When Building Was Demolished, Headstones Were Discovered
By Mina Corpuz
LUNENBURG -- When plans were made to raze a building used by the Cemetery Commission since the 1930s, members removed headstones awaiting repair and discovered more than 75 markers in and around the building, many belonging to veterans.
“We didn’t realize how many were out there,” said Bill Tyler, a member of the Cemetery Commission. “It was very tedious to (remove them) because we didn’t want them to break.”
Nearly all of the markers discovered are made of slate and white marble. Some were fractured at their base and others were just in pieces.
“It is sad some of these stones were forgotten, but it wasn’t intentional,” he said.
Tyler said the oldest of the stones may be from the Revolutionary War era.
Some of the marble headstones belong to veterans, including William Kilpi, a Sgt. 1st Class in the U.S. Army who served in World War II, the Korean War, and Vietnam War. He was born in 1921 and died in 1985.
Tyler said some of the armed services headstones found could be duplicates of ones that are still standing at cemeteries in towns or at other burial sites, like the Fort Devens Cemetery.
Previously, Cemetery Department employees brought broken headstones to the former Holman Street building, torn down about two weeks ago, with the intention of repairing them, Tyler said. Over the years they have accumulated, he said.
They came from the town’s two cemeteries: North Cemetery, which is across the street from the department’s building, and South Cemetery, which is across town on Page Street. Both have grave sites that date back to the 1700s.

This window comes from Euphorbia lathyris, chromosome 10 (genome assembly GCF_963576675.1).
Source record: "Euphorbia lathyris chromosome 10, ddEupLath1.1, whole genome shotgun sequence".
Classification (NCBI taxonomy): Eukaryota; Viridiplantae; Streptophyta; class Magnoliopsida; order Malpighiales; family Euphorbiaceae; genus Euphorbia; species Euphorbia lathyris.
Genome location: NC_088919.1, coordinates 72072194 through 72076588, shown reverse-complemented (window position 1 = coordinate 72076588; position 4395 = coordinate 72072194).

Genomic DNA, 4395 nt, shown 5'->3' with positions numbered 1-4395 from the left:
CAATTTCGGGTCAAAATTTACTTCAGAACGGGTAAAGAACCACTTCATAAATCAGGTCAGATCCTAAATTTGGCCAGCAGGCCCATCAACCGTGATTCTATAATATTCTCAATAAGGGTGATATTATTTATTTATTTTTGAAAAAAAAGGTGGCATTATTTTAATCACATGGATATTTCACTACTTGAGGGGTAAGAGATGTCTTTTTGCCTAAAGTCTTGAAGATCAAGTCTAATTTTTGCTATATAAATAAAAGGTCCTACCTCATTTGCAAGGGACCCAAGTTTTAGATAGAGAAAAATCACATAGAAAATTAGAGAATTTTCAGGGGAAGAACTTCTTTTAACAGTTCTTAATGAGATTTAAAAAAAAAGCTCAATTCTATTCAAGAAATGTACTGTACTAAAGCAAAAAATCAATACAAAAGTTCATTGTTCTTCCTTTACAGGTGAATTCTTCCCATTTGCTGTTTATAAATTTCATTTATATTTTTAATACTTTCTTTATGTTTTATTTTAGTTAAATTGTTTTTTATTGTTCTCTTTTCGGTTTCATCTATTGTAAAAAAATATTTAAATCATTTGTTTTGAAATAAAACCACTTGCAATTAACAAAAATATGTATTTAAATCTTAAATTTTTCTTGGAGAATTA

Before the demolition project, the commission’s policy was that if a headstone toppled over, employees leave them there, he said. That way, the department knows which burial site it belongs to.
Typically, the Cemetery Commission hires someone to come repair and reinstall the headstones, Tyler said.
Moving forward, the commission and the Lunenburg Historical Society -- where Tyler serves as vice chair -- will review burial records to find out where the headstones belong.
Once that happens, repairs can be made and family members can be contacted, he said.
“It’s going to be a project that takes time,” Tyler said. “If we can find where (a headstone) originally was, that’s half the battle.”
The commission and Historical Society will work through the winter to search records and start matching graves with the uncovered headstones, he said.
That research will only work for stones with names or partial names on them. Tyler said they haven’t decided what to do yet about the ones that don’t have names.
Volunteers like the Boy Scouts, whose members have done projects at the cemetery, and researchers interested in history could helpful for the headstone project, he said.
As a cemetery commissioner, Tyler said he likes helping out in town and how his role intersects with history. All of his family is buried at North Cemetery, so he cares about maintaining it.
“This (project) is really is important to me to make sure it’s taken care of,” he said.
The Cemetery Department’s building had been on Holman Street since the mid 1930s. A new garage, which will be built by Monty Tech students, will be used to store vehicles and equipment to maintain the town’s cemeteries.